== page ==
· Easily upset or angered, lashing out at others
· Inability to concentrate
· Listening to mood music persistently
· Self-destructive behavior
· Suicidal thoughts or plans
Everyone exhibits some of these symptoms from time to time. The question is how strong and persistent are these symptoms in your life? If you fit into a significant number of the symptoms listed above, it is something you want to pay serious attention to. Depression is not just a mental condition. The stress will wreak havoc on your physical body as well. Men with heart conditions who are depressed are almost 5 times more likely to have heart attacks.
Depressed people have an excuse to not fully engage in life. They withhold from partners and friends, pull back from life and do not fully engage with their own children. The false sense of security created through their emotional distance is very unsatisfying, but some people live their entire lives that way.
And, when their relationships fail or become stressful, as they must, the failure reinforces their existing feelings of unworthiness. They then spiral further downward. In that regard, (unfortunately) the depression is doing exactly what it was designed to do.
Another significant contributor to depression involves people who are fighting an internal war with an overgrowth of a common intestinal yeast called Candida Albicans. This condition is rampant in our society, largely because of our diet, our heavy reliance on antibiotics and interestingly, because of the use of mercury in dental filings.
People suffering from what is called candida-related complex or CRC, are depressed, exhausted and anxious. They crave sugar and sometimes alcohol. Their mental retention is often impaired. Their immune systems are seriously compromised so that most foods cause them to bloat and produce allergic/addictive responses. These people can either put on significant amounts of weight, or be seriously underweight. The depression that results from CRC will not lift until the colonies of yeast are brought under control. Information about candida-related complex can be found on the internet.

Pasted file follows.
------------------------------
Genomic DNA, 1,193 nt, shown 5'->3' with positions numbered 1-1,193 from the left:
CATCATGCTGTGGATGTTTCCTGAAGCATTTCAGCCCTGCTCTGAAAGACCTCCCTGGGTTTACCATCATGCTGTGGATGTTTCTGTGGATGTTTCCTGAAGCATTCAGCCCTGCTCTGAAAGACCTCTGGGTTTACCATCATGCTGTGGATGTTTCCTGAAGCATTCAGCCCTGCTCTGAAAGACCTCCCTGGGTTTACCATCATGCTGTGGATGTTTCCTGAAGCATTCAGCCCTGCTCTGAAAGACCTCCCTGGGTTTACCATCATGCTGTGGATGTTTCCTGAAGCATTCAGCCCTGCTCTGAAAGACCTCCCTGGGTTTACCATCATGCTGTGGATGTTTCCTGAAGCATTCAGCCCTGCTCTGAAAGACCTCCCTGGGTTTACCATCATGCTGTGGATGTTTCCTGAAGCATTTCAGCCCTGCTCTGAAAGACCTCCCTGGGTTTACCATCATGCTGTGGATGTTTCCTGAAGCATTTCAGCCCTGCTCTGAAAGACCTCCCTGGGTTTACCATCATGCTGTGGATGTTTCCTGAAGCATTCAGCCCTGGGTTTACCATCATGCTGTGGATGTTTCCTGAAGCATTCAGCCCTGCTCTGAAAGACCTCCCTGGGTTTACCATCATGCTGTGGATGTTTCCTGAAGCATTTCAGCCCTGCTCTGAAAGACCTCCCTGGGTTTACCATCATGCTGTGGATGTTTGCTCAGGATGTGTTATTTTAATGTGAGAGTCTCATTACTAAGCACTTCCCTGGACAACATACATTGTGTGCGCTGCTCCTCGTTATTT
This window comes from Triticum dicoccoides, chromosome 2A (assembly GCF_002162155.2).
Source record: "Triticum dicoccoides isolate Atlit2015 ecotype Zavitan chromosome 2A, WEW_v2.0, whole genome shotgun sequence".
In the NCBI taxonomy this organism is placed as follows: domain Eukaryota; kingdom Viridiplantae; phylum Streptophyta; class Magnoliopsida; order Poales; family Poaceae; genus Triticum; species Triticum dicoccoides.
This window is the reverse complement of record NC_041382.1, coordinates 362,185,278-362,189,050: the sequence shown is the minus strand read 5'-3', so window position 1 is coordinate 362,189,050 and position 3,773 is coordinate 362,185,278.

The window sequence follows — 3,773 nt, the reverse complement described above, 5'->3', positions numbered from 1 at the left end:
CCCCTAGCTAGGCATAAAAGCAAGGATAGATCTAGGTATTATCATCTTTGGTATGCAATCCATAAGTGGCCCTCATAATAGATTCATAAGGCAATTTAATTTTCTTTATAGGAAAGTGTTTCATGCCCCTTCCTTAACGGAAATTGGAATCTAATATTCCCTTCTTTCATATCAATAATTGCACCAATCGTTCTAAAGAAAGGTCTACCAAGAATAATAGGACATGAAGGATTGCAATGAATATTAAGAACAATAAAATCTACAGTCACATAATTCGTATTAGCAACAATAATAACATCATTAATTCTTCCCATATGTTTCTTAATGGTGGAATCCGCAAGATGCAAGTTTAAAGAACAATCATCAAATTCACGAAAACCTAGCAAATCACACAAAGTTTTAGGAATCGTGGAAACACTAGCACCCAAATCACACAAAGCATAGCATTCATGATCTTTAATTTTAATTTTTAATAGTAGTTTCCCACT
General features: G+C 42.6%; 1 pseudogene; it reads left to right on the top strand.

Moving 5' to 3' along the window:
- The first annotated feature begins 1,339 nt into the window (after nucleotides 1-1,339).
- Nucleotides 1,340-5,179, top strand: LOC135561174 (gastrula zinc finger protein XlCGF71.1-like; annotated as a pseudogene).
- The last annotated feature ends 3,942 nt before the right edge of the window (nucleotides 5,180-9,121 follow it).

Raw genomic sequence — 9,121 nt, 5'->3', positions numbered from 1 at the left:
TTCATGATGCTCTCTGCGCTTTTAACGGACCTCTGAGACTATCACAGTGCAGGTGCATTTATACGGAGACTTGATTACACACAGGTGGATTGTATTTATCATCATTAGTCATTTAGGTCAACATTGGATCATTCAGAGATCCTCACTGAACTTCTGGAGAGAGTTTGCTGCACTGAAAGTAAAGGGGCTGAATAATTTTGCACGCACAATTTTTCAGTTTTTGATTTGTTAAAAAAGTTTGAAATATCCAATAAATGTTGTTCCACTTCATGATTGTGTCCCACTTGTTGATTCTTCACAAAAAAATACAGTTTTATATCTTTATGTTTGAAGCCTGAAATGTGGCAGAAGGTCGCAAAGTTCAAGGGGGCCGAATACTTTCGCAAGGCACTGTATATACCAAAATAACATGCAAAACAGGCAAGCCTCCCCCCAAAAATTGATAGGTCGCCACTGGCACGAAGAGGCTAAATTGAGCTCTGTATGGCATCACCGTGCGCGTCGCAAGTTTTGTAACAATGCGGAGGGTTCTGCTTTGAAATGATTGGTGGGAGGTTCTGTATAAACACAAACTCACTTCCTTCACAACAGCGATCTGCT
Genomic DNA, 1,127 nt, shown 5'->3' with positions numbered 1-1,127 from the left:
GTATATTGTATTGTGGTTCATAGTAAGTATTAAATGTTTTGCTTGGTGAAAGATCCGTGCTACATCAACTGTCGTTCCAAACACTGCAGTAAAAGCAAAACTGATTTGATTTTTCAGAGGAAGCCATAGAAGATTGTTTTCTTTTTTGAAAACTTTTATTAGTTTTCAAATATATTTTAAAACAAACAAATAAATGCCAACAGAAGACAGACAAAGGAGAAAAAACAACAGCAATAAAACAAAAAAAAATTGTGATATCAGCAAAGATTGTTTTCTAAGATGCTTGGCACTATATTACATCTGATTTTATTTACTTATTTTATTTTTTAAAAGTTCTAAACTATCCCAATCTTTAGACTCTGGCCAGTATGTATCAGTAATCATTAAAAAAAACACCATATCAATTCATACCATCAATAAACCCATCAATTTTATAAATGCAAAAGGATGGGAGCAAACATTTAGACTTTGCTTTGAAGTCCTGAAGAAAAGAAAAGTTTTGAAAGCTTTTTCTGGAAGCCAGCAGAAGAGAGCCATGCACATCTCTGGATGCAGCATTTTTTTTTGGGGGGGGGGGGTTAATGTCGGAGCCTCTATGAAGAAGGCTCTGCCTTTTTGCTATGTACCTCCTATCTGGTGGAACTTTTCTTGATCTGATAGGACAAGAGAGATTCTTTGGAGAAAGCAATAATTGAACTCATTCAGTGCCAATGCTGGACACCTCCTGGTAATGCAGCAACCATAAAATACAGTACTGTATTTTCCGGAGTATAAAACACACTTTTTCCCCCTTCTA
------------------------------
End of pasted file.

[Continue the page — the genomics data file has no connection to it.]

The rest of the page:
Since depression has a more obvious physical component that other emotional conditions, prescribing antidepressants has grown into a huge industry. But because antidepressants have such awful side effects, all but the most severe cases of depression can be successfully treated with amino acids. Aminos are the fundamental “building blocks” of the hundreds of proteins and other chemicals in the body. And when properly supplemented, aminos have a powerful impact on all but the most severe depressions, with remarkably few side effects. Plus, they are considerably cheaper than prescription pharmaceuticals. (Part II discusses aminos in greater detail, Part III looks more deeply into the psychology of depression.)
copyright©Blue Lotus Press 2016 rev. 2018